Themes of functional programming
Throughout the examples and concepts discussed in this post there are three key themes:
- Computation as the application of functions
- Avoiding side effects
Computation as the application of functions
Object-oriented programming also uses functions but functional programming is unique in that functions are values (the technical term for this is that functions are “first class”). You can store functions in variables, return them as the value of other functions and pass them in as arguments to other functions. As a result functional programs produce answers by applying these functions in different ways.
Programming languages have the notion of “state”. This is a snapshot of a program’s current environment: all the variables that have been declared, functions created and what is currently being executed.
A stateless expression, on the other hand, is one that does not modify a program’s environment:
Unlike the previous example when we call
increment here we do not change the value of
number we merely return a new value.
Object-oriented programming works by changing program state to produce answers. Conversely, functional programming produces answers through stateless operations. The clearest contrast can be seen in how both methodologies handle looping. An object-oriented approach would be to use a
The loop produces its results by constantly changing the value of
x. A functional approach would involve recursion (covered in more detail later on):
In this case we get our results by calling the
loop function each time with a new value rather than modifying the program’s state.
So, functional programming requires us to write stateless expressions and keep our data immutable.
Avoiding side effects
When a function executes it can change a program’s state aside from returning a value:
The side effect of this function is that it changes the value of
number each time it executes. Functional programming promotes the use of “pure functions”: functions that have no side effects. In the example above changing the value of
number would be disallowed under this paradigm. If we can always write functions that have no side effects our program becomes “referentially transparent”. This means if we input the same value into a program we will always get the same result.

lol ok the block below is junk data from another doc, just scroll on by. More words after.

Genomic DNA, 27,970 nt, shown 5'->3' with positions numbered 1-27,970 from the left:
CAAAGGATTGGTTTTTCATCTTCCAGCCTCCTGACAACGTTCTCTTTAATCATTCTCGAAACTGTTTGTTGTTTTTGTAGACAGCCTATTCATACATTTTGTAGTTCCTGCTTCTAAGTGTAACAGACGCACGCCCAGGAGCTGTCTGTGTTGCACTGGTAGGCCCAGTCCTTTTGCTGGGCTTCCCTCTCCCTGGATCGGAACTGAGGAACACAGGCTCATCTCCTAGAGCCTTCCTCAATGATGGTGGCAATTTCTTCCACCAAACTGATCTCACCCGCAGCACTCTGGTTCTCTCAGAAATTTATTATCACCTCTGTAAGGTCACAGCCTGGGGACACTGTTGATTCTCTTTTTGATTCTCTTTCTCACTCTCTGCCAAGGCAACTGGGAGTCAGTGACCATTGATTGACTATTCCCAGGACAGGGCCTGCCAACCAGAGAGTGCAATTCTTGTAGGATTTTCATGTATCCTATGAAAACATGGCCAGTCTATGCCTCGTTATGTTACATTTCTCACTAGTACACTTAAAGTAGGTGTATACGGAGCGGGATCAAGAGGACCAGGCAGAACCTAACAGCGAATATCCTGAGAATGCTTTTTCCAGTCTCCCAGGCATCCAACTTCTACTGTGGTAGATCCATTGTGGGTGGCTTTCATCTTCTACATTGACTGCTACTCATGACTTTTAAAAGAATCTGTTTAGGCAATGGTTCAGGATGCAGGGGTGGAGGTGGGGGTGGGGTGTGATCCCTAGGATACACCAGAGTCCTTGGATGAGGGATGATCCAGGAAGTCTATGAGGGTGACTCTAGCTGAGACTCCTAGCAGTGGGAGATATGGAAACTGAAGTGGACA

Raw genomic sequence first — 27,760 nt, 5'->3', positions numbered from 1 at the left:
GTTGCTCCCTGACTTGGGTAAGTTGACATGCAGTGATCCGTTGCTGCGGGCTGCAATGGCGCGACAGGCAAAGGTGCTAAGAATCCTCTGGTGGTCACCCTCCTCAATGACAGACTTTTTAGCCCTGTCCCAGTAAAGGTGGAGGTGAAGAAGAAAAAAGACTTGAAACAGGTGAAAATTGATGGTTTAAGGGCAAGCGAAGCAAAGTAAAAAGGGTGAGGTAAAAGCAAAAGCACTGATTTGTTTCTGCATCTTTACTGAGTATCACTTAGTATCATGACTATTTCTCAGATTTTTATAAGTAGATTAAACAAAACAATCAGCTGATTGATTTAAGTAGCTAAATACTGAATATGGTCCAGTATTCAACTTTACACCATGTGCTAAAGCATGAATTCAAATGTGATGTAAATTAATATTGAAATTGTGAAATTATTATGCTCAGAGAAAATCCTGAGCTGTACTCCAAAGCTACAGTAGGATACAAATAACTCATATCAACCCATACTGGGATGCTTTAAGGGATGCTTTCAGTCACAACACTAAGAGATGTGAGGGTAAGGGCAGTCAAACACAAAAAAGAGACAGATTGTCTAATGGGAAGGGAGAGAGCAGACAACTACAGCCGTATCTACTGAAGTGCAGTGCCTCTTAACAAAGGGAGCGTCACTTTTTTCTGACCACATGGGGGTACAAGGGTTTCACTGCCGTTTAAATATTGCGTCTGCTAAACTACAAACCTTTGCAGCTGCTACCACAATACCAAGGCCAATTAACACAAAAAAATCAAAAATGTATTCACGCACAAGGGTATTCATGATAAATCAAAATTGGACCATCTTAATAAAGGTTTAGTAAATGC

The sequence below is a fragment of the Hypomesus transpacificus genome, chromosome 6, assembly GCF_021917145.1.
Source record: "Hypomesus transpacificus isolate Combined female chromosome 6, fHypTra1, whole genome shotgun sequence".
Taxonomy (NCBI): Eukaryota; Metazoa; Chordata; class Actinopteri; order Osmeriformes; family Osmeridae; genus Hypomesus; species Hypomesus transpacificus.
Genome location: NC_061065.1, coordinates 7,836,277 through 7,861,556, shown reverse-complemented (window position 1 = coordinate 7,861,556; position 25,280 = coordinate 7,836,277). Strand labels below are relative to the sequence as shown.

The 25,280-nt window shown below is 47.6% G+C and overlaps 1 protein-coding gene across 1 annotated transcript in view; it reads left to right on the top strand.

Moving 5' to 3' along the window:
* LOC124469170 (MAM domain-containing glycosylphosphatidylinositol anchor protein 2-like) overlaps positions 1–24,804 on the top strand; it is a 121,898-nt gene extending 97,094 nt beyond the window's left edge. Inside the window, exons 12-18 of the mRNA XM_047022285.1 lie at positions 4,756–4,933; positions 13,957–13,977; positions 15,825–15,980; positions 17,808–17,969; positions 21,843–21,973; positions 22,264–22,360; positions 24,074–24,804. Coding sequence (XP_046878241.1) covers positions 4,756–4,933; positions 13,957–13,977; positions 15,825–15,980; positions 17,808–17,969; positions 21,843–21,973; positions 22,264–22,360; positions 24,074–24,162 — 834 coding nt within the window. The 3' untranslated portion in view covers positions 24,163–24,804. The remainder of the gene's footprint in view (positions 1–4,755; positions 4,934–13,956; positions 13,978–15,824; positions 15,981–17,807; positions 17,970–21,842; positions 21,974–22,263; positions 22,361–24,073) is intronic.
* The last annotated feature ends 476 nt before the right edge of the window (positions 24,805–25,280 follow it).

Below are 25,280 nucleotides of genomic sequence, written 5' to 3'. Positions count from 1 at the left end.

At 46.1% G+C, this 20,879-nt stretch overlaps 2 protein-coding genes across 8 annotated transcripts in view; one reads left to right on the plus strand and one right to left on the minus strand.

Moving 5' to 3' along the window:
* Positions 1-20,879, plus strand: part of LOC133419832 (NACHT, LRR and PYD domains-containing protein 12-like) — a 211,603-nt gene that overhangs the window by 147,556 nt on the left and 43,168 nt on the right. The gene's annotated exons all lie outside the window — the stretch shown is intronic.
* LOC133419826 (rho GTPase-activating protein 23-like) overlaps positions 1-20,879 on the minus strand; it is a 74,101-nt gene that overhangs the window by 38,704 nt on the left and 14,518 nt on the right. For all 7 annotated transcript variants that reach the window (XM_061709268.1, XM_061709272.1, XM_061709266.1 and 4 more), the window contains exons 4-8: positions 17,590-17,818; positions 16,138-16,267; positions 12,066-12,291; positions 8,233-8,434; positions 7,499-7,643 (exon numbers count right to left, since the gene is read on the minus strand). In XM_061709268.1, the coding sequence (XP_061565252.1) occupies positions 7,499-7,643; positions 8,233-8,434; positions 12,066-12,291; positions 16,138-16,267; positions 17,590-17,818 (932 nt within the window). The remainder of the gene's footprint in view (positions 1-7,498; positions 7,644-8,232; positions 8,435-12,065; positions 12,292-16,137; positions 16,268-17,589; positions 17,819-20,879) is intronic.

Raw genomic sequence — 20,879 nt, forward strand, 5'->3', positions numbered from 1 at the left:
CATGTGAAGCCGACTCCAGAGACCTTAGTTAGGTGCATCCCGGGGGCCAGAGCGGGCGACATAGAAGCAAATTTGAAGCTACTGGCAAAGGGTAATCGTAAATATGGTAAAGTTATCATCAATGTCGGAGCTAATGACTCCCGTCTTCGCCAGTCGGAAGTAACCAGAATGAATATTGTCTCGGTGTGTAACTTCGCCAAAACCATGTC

The example above is not referentially transparent because if we always called
sideEffect with 3 we would get a different result each time.
- No assignment i.e. changing the value of something already created with
whileloops (use recursion instead)
- Freeze all objects and arrays (since modifying an existing object or array would be a stateful expression)
Date(since it always produces a new value no matter what the inputs are)
Math.random(same reason as
Why program functionally?
The big advantage functional programming gives us is that we can reason about and test our programs much more easily. This can help us to be more productive, reduce bugs and write better software. It is not always possible to write everything in a purely functional manner but it is something to strive for. John Carmack of Id Software wrote a good article discussing the practical considerations of functional programming.
Concepts in functional programming
First class and higher-order functions
The latter two expressions are examples of “higher-order” functions. These are functions that either return functions as their result or take other functions as arguments.
In this example the function returned by
closure can still access
a since it is in its outer scope.
When functions return they “take a picture” of their current environment which they can read the latest values from. So, in essence, closures are functions which, as well as having an expression body and taking arguments, also record an outer scope or environment. Importantly, closures always have access to the latest value of a variable. If we rewrite the example above to always increment
a we can see how this is the case (although this breaks our functional principles):
A recursive function is a function that quite simply calls itself:
Functional programming favours recursion for looping rather than traditional
for loops since we can maintain statelessness and avoid side effects. For example, to compute the factorial of value
n statefully we might do:
A stateless approach would be:
Tail call optimisation
Most functional programming languages implement “tail call optimisation” for recursive functions. In order to understand this it would be best to begin by looking at what happens when recursion is not optimised in this manner.